Scenario 4 -"Vaccine optimism”- politicians, doctors, scientists, and people, in general, subscribed or hesitated to the idea of vaccines with differing assumptions.(6). Optimism and hesitancy both were high at the initial period. While vaccination as a potential tool to combat SARS COV2 virus seems to have strong biological plausibility, WHO had this cautionary note- "The availability of a safe and effective vaccine for COVID-19 is well-recognized as an additional tool to contribute to the control of the pandemic. At the same time, the challenges and efforts needed to rapidly develop, evaluate and produce this at scale are enormous. "(7)

What could be - History would have taught us to explore every possible opportunity against a pandemic but also guard against undue optimism or hesitancy coming out of pressure for a collective answer. This should have resulted in better utilization of resources and better anticipation of reality as there is not enough evidence from history that vaccines alone can flatten a full-scale pandemic. This fact has been evidenced with the recent 2nd wave of the pandemic where logistical and other constraints of carrying out a large-scale vaccination programme have made our vaccination drive partially ineffective in controlling the steep spike of the second wave.

Scenario 5- "Learning to live with fallouts and faded memory”- a predominant theme at the scientific levels and alluded to by the WHO and national governments quiet frequently nowadays(8).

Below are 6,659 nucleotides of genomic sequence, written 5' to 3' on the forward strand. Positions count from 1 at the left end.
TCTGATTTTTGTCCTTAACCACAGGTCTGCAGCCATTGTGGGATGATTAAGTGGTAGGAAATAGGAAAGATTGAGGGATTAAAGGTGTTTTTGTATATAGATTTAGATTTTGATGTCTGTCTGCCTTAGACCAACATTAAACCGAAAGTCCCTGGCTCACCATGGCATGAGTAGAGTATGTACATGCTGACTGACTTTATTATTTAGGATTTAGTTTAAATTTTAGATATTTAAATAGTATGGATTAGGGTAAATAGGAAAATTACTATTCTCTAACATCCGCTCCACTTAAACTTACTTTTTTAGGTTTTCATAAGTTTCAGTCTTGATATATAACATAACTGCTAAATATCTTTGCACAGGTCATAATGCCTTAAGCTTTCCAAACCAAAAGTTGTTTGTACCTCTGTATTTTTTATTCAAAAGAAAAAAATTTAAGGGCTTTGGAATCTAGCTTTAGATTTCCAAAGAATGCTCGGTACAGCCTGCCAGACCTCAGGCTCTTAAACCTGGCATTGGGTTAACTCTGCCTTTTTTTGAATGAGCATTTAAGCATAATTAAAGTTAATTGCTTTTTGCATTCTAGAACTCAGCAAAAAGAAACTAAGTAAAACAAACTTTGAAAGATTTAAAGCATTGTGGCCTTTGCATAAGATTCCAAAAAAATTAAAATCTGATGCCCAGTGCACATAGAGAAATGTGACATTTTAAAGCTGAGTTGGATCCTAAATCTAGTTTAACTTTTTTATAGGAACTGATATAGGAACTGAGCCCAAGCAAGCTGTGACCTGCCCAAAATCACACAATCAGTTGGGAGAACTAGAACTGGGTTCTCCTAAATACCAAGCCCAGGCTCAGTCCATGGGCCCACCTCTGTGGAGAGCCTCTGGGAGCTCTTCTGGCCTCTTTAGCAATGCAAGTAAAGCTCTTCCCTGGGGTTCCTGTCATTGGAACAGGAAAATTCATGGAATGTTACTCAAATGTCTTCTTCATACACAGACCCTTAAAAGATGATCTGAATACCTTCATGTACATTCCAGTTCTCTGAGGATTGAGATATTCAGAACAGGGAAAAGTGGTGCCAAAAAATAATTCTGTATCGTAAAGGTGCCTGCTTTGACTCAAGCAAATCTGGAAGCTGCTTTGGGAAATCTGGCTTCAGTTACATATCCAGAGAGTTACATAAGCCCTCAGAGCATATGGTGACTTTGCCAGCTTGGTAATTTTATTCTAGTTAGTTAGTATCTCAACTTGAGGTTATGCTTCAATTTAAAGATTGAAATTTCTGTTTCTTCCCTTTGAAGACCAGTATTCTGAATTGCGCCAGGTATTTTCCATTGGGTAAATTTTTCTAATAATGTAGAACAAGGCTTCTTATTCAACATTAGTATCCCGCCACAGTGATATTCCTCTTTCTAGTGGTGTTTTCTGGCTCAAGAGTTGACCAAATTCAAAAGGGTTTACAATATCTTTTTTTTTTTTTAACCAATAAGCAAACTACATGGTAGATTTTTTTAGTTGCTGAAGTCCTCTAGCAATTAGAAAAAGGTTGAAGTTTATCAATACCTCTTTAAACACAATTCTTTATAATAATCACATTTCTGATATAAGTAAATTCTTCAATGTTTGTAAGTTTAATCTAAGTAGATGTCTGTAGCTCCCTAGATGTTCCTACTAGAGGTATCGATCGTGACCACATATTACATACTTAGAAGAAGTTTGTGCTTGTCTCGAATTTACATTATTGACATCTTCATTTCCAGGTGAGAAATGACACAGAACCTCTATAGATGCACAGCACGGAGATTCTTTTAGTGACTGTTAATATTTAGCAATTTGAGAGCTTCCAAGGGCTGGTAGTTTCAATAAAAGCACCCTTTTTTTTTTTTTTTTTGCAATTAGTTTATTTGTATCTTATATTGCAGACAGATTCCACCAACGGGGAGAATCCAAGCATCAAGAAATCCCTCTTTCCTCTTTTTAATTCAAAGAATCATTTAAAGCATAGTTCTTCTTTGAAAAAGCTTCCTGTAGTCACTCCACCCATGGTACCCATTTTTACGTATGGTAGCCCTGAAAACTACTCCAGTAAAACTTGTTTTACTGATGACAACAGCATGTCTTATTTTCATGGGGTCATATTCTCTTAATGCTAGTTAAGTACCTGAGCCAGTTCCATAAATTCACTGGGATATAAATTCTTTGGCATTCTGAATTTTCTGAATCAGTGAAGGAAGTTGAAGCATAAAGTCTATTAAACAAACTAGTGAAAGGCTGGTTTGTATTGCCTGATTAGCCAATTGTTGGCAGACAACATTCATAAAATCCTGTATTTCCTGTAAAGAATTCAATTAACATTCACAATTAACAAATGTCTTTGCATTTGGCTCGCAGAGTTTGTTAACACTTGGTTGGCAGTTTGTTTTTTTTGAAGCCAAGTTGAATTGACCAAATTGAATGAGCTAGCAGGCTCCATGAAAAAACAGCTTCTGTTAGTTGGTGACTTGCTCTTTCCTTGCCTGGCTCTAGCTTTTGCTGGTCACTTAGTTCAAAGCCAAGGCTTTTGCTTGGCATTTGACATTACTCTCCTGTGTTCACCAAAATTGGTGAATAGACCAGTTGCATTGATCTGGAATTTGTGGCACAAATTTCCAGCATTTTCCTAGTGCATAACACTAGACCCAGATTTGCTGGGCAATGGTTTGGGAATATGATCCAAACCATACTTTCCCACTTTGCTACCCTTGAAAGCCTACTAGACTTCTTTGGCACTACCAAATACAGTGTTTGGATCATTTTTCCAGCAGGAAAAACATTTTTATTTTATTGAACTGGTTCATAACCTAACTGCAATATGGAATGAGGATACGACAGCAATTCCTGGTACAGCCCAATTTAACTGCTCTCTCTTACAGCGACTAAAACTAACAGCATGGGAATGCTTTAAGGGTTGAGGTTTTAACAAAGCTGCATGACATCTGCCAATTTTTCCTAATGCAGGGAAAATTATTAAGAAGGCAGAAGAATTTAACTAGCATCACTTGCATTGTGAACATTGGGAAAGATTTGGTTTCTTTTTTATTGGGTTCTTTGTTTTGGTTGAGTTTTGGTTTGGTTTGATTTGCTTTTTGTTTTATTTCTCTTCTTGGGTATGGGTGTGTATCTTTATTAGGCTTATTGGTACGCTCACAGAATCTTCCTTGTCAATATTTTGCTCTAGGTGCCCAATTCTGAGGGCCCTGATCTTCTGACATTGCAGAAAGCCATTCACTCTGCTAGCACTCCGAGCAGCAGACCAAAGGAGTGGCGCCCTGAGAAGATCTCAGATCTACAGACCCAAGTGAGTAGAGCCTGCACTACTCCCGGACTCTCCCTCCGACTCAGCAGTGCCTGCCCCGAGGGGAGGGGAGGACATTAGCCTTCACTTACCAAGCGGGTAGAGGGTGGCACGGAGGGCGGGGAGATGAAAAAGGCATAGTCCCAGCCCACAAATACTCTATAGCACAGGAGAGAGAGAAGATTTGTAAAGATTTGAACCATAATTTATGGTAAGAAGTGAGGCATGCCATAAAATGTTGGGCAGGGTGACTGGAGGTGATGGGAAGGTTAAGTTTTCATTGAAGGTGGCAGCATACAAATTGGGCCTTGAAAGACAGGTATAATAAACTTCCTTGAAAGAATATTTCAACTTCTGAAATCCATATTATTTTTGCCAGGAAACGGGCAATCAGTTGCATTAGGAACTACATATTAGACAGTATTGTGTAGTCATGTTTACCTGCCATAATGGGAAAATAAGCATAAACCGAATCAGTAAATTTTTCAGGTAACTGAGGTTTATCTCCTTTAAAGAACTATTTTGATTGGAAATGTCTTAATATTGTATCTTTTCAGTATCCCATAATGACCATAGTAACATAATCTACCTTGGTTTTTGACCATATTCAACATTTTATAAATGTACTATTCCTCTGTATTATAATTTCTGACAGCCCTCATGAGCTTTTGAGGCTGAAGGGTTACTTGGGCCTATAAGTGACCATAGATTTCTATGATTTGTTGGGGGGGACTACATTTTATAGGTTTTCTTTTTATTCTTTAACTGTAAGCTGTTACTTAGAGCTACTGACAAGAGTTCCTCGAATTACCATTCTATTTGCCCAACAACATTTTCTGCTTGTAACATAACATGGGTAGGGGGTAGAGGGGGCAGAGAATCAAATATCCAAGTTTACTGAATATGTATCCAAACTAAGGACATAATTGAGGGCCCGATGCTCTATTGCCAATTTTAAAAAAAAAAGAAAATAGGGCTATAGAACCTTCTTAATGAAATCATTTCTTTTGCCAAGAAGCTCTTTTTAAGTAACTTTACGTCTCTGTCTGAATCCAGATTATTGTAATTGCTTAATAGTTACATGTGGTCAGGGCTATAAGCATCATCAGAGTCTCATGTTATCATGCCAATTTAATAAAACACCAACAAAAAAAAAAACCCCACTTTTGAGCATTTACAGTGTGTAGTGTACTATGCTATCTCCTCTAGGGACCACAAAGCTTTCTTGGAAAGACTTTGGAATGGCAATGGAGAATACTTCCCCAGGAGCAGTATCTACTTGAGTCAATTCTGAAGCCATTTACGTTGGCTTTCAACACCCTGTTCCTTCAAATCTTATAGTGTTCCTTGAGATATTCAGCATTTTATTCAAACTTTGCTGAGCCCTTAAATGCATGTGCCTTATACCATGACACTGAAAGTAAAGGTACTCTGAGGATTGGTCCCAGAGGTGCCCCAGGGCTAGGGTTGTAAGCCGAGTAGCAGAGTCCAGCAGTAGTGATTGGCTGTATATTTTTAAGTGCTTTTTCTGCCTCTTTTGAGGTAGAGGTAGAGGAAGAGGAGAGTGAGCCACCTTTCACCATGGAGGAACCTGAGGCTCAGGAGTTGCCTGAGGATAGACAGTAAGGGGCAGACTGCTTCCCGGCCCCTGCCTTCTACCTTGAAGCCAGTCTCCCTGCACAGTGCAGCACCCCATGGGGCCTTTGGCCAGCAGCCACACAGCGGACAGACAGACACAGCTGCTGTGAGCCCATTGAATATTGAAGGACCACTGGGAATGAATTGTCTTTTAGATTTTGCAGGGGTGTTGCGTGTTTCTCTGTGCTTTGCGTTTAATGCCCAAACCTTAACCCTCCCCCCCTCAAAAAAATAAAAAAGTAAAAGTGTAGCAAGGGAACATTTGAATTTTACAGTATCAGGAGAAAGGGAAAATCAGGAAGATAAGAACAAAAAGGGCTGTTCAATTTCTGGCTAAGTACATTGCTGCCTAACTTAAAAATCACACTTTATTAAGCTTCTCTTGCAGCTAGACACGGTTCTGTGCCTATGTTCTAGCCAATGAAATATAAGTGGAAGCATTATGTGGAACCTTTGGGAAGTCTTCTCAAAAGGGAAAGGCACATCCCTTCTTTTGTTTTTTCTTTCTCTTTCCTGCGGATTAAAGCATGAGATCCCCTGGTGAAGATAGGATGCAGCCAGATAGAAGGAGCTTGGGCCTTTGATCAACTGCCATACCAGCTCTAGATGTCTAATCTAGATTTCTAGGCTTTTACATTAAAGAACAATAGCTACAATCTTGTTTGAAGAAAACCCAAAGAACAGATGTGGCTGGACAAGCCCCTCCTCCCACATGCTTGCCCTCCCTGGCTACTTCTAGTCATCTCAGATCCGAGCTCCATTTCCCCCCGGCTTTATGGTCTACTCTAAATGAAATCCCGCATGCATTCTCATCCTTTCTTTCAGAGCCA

What could be- History teachings can really prepare us for this scenario as we relate to our ancestors the most and learning how they lived their time after the pandemic will enable us to live ours better and avoid often-repeated mistake of faded memory over subsidence and retrospection.

APPLICATION OF HISTORICAL LEARNING IN PANDEMIC:

While these events may be well known in scholarly circles, the idea of application of historical learning in pandemic should be to -

  1. Create opinion and consensus among general public.

  2. Be able to rationalize social events based on historical evidence.

  3. Create a dedicated workforce conversant with history and thereby with ground realities.

  4. Fill up the specific gaps identified in infrastructure and gear up the individual country wise mechanism of disaster management.

  5. Prepare better for our future after pandemic.

CONCLUSION

The history of learning from pandemics is quite young. So, there is enough room for significant improvements in the exploration of the subject too. This can potentially change the outlook of a pandemic. Context-specific and localized historical learning will determine individual country's success and failure in combating the pandemic. More in-depth learning of past events can lead to important discoveries. In this context, it can be rewarding to learn about important escape groups(9,10) after the event passes. Learning from the limited success of the 2003 SARS pandemic prevention and why despite identifying it as a potential warning signal, we have failed to combat COVID 19 will give us many insights. More exploration of the subject is especially important in a developing country like in India, where recorded pandemic historical data is non-existent. Unless we use our own historical data to base our own prediction models and interventions, it is destined to fail(11). As pandemics are here to stay and it is probably going to get more frequent in days to come, it is imperative that we start applying historical constructs to understand and predict human behaviour which is the key to pandemic prevention and mitigation.

REFERENCES